In the last couple of months Stack Exchange has undertaken significant effort to make the network more welcoming. From a regular user's perspective, we can only see the internal consequences and ripple effects this has had.

I was re-reading Tim Post's Answer about the science behind what led to determining the necessity of the welcoming push.

In this post it is mentioned that Stack Exchange now employs highly skilled data scientists that seem to have a finger on the pulse of whether or not the efforts are paying off.

I'd be interested if the trend and numbers on this have seen a significant change with the welcoming push and in which direction. Has the initiative worked so far? How is Stack Exchange measuring this? Are there any particular areas that yet need more work?

Edit 15.10.2019:

It's been a full year now, it doesn't look like a response is forthcoming

  • 10
    Not answering because I don't have an answer yet. There are numbers, and they are moving, but we need to be sure we understand what's moving them and why. It might be another month or two before we have enough data to put solid theory out, but I'm pinging Julia to see if she'd be interested in say a monthly .. "It's network data science time with Julia!" thing here. Stay tuned.
    – user50049
    Commented Sep 19, 2018 at 13:02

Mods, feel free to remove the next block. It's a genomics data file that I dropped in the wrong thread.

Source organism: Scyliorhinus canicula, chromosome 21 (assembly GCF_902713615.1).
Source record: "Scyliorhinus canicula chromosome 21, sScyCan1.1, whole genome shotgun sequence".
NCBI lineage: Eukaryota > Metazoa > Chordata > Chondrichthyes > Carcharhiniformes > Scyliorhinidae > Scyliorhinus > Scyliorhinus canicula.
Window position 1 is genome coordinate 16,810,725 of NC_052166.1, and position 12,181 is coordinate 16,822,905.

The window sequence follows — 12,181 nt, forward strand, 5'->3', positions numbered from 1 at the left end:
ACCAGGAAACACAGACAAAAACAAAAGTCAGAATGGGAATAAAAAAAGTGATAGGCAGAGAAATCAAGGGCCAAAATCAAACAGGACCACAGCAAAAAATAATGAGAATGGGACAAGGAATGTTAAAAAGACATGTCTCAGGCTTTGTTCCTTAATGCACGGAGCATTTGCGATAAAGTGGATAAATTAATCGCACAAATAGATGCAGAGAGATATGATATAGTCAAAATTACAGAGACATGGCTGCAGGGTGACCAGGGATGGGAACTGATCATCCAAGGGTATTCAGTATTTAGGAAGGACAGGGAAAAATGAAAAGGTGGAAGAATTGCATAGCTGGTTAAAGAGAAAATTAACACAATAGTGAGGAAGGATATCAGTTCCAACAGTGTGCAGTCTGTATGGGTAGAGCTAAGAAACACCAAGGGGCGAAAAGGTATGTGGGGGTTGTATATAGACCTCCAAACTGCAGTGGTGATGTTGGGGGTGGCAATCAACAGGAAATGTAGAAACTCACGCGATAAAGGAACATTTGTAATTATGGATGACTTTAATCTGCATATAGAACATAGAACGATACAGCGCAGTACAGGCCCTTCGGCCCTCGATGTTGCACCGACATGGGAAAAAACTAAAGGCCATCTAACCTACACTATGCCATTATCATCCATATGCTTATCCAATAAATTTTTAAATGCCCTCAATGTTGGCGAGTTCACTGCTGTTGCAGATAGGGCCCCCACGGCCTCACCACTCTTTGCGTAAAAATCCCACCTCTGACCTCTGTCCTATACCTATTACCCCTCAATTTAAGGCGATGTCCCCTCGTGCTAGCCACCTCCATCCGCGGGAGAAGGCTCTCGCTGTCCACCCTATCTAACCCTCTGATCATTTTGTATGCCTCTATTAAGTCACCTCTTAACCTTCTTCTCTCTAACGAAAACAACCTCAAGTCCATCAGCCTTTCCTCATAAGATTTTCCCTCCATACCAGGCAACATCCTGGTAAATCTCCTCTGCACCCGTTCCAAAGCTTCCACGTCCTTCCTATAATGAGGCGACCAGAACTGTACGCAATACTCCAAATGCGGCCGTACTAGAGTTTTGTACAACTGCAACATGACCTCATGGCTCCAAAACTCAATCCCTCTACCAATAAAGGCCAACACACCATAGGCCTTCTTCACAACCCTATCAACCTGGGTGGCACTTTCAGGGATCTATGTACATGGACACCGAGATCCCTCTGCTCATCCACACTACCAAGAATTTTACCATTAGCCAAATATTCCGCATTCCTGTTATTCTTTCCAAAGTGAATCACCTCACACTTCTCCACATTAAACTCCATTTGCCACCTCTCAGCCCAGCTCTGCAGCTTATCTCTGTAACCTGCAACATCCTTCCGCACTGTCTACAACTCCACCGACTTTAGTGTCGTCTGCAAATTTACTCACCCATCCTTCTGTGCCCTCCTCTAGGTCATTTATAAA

• 2
    @TimPost I have a feeling seeing the effects of what is being worked on first hand would to well to quell some of the fear and concerns over the whole initiative and inspire some confidence in established users who are anxious to see SE do well. Thanks for taking time to respond to my post :)
    – Magisch
    Commented Sep 19, 2018 at 13:03
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    Definitely, I agree. We're at an awkward point where it's difficult to define clear KPI-oriented goals in the absence of knowing what's possible in a community of this (unprecedented) size that's largely self-governing. That's why I'm very careful when talking about things like the attrition rate, because how we measure that matters just as much as the measurement itself, and we don't base strategy off of stuff we're not sure of yet, so it's hard to produce public artifacts or even a solid roadmap at this point [1/3].
    – user50049
    Commented Sep 19, 2018 at 13:20
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    [2/3] However, I think there's stuff that we can share as we progress, but there's going to be a giant "We're sharing this for the sake of sharing it, don't shake your fists if decisions don't seem to reflect it yet" and that sort of thing.